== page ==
The Bears open the season Sunday night by visiting the Los Angeles Rams at SoFi Stadium. Here are four storylines to watch in the game:
(1) How will the Bears offense fare against a Rams defense that ranked No. 1 in the NFL last season?
The Bears offense didn't play together as a complete unit in the preseason. But confidence is internally high in a group that's led by a new starting quarterback in veteran free-agent acquisition Andy Dalton and features an array of skilled playmakers at running back, receiver and tight end as well as an offensive line that was solidified by the addition of nine-time Pro Bowl left tackle Jason Peters.
After tying for 22nd in the NFL in scoring (23.3 ppg) and ranking 26th in total yards (331.4) last season, the Bears will look for marked improvement beginning Sunday night against an elite Rams defense that yielded the fewest points (18.5) and yards (281.9) in the league in 2020.
"It's a really good defense and we're going to face a lot of good defenses this year and that's why you play this game," Dalton said. "This is why you prepare and the way you prepare and you get ready for these games because they all mean a lot. This is going to be a good test to start the year."
The Bears have struggled on offense the past three seasons against the Rams, mustering only two touchdowns on 35 possessions in three games.
One way to score more points is to sustain drives, and the Bears are focused on performing better on third down after ranking 31st in the NFL with a 34.6 percent success rate last season. "I think when you look at some of the things we committed to improving from last year, I'll put third downs at the top of the list," said offensive coordinator Bill Lazor.
(2) Will the Bears defense be able to contain veteran quarterback and longtime NFC North rival Matthew Stafford?
The Bears will face a familiar foe in Stafford, who was traded to the Rams during the offseason after spending his first 12 NFL seasons with the Lions. The 6-3, 220-pounder ranks seventh on the league's all-time passing list with 45,109 yards, having topped 4,000 yards in eight of the last 10 years.
"For one, he can extend plays," said safety Eddie Jackson. "He's a pro. He's been doing it for a while. A true vet. A great quarterback. He likes things to be on time, so he'll look you off and know what he's doing with the ball if you show him what coverage you're in. So, you've just got to be on top of those keys to try to keep him on his toes, disguise a little bit."
Stafford is 11-9 all-time against the Bears, passing for 5,440 yards with 32 touchdowns and 23 interceptions—the most picks by any opponent. Bears first-year defensive coordinator Sean Desai described Stafford this week as "a dynamic player who can change the game at a moment's notice."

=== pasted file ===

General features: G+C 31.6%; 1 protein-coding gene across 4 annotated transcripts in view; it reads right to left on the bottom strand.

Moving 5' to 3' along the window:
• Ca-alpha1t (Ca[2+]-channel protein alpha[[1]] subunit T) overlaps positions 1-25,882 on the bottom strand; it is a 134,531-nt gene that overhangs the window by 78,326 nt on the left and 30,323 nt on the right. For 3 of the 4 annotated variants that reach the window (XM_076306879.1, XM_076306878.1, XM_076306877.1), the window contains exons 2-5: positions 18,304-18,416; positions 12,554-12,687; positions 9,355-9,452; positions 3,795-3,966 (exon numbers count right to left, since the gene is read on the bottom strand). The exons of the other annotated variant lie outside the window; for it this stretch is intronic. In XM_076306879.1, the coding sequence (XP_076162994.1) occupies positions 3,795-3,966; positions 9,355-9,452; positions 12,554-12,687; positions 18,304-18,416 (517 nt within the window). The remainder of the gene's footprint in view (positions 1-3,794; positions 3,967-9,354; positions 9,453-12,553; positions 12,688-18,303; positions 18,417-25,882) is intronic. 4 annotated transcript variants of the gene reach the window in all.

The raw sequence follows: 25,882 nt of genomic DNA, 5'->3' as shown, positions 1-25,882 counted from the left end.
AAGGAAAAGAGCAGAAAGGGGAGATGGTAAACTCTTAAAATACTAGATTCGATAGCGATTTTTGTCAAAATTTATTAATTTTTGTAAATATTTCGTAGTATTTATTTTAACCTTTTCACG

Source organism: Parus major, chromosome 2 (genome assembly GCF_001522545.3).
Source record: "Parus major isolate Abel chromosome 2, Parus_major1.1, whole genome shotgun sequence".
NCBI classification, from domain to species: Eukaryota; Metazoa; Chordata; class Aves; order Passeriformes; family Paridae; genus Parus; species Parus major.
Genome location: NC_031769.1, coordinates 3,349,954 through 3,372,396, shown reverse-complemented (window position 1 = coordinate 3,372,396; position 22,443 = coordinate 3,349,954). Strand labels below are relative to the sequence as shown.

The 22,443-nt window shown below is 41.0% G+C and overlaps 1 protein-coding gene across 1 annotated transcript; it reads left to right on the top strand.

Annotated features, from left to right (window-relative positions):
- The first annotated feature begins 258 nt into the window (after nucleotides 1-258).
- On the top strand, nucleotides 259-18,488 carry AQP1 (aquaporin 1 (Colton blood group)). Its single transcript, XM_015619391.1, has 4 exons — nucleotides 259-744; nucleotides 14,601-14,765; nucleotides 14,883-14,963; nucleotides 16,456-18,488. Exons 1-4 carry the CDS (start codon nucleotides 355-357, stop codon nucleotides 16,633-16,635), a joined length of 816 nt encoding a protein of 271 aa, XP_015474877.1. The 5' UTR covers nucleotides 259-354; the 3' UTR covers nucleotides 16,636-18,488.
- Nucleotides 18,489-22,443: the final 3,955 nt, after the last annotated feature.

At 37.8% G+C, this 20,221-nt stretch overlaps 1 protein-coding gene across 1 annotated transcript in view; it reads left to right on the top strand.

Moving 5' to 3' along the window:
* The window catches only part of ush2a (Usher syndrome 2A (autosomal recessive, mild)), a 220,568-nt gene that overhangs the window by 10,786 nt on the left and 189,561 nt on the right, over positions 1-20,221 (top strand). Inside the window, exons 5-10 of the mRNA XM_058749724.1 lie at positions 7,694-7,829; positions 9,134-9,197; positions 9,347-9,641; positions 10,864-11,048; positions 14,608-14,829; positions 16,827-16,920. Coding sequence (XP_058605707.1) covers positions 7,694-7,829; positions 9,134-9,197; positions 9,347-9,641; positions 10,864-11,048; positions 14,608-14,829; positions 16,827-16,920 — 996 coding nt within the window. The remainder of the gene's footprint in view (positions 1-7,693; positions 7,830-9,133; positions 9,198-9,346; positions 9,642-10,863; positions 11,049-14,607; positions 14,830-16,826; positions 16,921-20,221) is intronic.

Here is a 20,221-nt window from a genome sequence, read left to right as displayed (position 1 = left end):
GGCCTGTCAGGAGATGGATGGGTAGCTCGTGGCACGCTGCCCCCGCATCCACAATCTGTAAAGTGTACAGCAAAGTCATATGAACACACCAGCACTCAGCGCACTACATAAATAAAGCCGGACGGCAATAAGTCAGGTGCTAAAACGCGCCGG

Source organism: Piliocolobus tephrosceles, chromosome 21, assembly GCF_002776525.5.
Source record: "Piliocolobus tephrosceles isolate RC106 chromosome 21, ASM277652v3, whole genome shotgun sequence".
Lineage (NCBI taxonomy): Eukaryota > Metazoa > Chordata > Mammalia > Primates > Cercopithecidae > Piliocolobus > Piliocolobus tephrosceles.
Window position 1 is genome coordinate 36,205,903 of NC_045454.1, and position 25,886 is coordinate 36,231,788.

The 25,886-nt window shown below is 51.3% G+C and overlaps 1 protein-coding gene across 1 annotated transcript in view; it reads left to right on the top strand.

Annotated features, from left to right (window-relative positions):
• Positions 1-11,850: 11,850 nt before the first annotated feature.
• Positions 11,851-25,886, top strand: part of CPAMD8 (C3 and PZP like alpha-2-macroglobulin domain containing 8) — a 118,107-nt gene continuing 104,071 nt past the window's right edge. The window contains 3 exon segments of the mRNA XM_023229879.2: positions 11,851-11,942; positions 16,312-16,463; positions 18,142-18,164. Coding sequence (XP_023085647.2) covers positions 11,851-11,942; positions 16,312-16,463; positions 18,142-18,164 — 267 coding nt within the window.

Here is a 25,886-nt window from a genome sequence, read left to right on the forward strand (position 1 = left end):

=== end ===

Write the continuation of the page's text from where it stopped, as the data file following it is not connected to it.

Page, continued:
"Matt's a stud," Desai said. "He's one of the top quarterbacks in this league. He's been one of the top quarterbacks in the league and obviously he's going with one of the top offensive minds in the league [in Rams coach Sean McVay]. So, I think that will be fun for them. I'm sure they're enjoying it and we're excited for that challenge."
(3) Will the Bears be able to limit the havoc that seven-time Pro Bowl defensive tackle Aaron Donald creates?
The offense's biggest challenge will be in contending with Donald, a superstar Bears coach Matt Nagy described Friday as "a generational talent." Since being selected by the Rams in the first round of the 2014 draft, Donald has been voted first-team All-Pro every season. He's also been named NFL defensive player of the year in 2017, 2018 and 2020.
Donald has posted the three highest sack totals of his career in the last three seasons with a league-leading 20.5 in 2018, 12.5 in 2019 and 13.5 in 2020.
"He gets schemed by every team every week and he still dominates," Nagy said. "When you put on the tape, it doesn't matter, you can scheme two and three guys, that dude is just unbelievable. He's really, really special. He breaks double teams. He's a game-changer. He sacks the football, and he's like a running back out there, just flying around on the edge. He's all over the place. He's everywhere."
In four career games against the Bears, Donald has registered 4.0 sacks, 16 tackles, 4.0 tackles-for-loss and nine quarterback hits. "He's the type of player you have to know where he's at at all times; arguably the best defensive player in the league," Dalton said. "He can change a game and we understand that. We've got to give him respect because he's a great player."
(4) Will the Bears be able to run the ball effectively?
A productive rushing attack would slow down Donald and the pass rush. But it won't be easy against a Rams defense that ranked third in the NFL against the run last season, allowing an average of 91.3 yards per game.
An improved running game was part of an offensive resurgence for the Bears late last season. David Montgomery rushed for 598 yards and seven touchdowns in the final six games—more than doubling his output from his first nine contests, when he ran for 472 yards and one TD.
The Bears added depth and talent at running back in the offseason, signing veteran free agent Damien Williams and selecting Khalil Herbert in the sixth round of the draft out of Virginia Tech.
Offensive coordinator Bill Lazor has faith in the running game but knows that it's only one avenue that leads to winning football.
"I feel confident in what I've seen every day in practice and the plan that we have and the guys that we have ready to execute it," Lazor said. "I think most people would agree that momentum we gained offensively at the end of last year, the running game was a part of that, so I expect that's critical. But the flip side is if we can't run the ball well we still have to win the game and score points. So, there's more than one way to do it. Is it easier when you do both? Yes, and I think that that showed last year, but it's a new year."